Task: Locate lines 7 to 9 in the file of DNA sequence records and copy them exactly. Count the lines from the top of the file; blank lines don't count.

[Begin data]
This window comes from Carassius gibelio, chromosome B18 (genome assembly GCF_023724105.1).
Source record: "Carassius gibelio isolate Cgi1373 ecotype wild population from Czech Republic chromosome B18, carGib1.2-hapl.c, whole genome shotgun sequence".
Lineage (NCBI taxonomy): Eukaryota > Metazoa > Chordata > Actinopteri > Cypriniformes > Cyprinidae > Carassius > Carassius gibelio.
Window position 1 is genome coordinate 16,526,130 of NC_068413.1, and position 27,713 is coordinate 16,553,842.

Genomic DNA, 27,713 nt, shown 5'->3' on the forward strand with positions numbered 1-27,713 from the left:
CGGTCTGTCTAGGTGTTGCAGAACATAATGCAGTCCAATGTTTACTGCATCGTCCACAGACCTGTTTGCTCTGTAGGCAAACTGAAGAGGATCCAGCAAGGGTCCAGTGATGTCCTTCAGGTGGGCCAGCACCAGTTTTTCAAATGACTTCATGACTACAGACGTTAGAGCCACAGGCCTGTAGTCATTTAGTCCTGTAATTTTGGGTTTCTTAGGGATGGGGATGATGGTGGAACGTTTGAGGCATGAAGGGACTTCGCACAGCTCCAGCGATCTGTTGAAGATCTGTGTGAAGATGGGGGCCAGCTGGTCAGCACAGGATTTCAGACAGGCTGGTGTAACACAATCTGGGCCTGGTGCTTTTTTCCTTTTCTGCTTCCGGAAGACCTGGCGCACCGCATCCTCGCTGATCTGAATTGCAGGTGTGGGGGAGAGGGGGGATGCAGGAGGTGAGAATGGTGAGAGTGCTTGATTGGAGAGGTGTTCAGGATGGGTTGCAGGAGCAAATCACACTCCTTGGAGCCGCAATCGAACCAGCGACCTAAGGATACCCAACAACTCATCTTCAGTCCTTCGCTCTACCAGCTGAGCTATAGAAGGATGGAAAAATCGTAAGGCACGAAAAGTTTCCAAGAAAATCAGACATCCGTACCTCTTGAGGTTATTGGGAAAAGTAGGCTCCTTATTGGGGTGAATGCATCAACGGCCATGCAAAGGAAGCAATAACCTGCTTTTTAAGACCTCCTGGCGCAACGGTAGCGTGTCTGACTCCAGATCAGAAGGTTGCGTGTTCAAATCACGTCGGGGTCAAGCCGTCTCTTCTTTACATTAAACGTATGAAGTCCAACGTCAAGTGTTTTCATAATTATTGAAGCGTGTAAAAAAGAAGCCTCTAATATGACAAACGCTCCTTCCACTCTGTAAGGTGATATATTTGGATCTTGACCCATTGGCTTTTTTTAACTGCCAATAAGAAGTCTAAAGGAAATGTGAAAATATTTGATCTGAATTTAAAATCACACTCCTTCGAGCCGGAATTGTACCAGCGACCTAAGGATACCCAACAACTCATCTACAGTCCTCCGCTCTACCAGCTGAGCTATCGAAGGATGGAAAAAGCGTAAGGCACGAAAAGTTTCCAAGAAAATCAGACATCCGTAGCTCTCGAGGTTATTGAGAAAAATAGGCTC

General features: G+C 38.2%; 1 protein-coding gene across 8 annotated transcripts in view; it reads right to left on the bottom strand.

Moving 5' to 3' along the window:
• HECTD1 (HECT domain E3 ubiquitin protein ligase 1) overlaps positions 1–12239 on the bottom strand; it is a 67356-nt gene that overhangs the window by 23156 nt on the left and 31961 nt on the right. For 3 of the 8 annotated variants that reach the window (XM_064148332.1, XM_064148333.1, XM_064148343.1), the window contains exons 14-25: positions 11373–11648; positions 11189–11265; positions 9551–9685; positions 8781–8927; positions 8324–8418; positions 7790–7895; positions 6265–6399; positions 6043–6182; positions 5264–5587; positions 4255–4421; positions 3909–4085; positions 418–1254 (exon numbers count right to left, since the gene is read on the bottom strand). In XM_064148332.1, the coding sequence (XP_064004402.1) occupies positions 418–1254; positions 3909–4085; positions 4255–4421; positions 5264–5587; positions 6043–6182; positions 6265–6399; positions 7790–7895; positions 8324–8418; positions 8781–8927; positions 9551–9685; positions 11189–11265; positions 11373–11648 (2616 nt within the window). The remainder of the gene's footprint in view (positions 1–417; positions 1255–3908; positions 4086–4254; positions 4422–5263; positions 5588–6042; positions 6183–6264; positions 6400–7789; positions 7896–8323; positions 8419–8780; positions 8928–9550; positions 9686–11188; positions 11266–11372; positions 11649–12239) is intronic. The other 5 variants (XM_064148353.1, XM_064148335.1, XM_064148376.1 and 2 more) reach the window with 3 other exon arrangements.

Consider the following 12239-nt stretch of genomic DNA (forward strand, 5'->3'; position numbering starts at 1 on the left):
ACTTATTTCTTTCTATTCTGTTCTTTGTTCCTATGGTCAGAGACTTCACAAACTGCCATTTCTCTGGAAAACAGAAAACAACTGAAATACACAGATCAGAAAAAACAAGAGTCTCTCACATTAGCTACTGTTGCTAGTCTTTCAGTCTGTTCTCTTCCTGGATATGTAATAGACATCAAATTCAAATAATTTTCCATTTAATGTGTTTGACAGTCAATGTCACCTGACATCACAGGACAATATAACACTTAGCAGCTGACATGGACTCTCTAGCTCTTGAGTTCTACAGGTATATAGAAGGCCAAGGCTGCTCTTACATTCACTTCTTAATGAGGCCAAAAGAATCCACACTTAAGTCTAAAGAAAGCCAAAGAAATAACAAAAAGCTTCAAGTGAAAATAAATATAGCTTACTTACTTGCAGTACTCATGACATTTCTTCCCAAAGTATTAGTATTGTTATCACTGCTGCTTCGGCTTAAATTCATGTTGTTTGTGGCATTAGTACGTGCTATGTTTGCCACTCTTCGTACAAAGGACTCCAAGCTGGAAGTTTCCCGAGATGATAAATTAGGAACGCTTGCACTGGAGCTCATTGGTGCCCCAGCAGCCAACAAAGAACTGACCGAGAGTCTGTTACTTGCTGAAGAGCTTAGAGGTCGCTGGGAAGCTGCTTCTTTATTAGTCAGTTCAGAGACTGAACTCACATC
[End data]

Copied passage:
General features: G+C 38.2%; 1 protein-coding gene across 8 annotated transcripts in view; it reads right to left on the bottom strand.

Moving 5' to 3' along the window:
• HECTD1 (HECT domain E3 ubiquitin protein ligase 1) overlaps positions 1–12239 on the bottom strand; it is a 67356-nt gene that overhangs the window by 23156 nt on the left and 31961 nt on the right. For 3 of the 8 annotated variants that reach the window (XM_064148332.1, XM_064148333.1, XM_064148343.1), the window contains exons 14-25: positions 11373–11648; positions 11189–11265; positions 9551–9685; positions 8781–8927; positions 8324–8418; positions 7790–7895; positions 6265–6399; positions 6043–6182; positions 5264–5587; positions 4255–4421; positions 3909–4085; positions 418–1254 (exon numbers count right to left, since the gene is read on the bottom strand). In XM_064148332.1, the coding sequence (XP_064004402.1) occupies positions 418–1254; positions 3909–4085; positions 4255–4421; positions 5264–5587; positions 6043–6182; positions 6265–6399; positions 7790–7895; positions 8324–8418; positions 8781–8927; positions 9551–9685; positions 11189–11265; positions 11373–11648 (2616 nt within the window). The remainder of the gene's footprint in view (positions 1–417; positions 1255–3908; positions 4086–4254; positions 4422–5263; positions 5588–6042; positions 6183–6264; positions 6400–7789; positions 7896–8323; positions 8419–8780; positions 8928–9550; positions 9686–11188; positions 11266–11372; positions 11649–12239) is intronic. The other 5 variants (XM_064148353.1, XM_064148335.1, XM_064148376.1 and 2 more) reach the window with 3 other exon arrangements.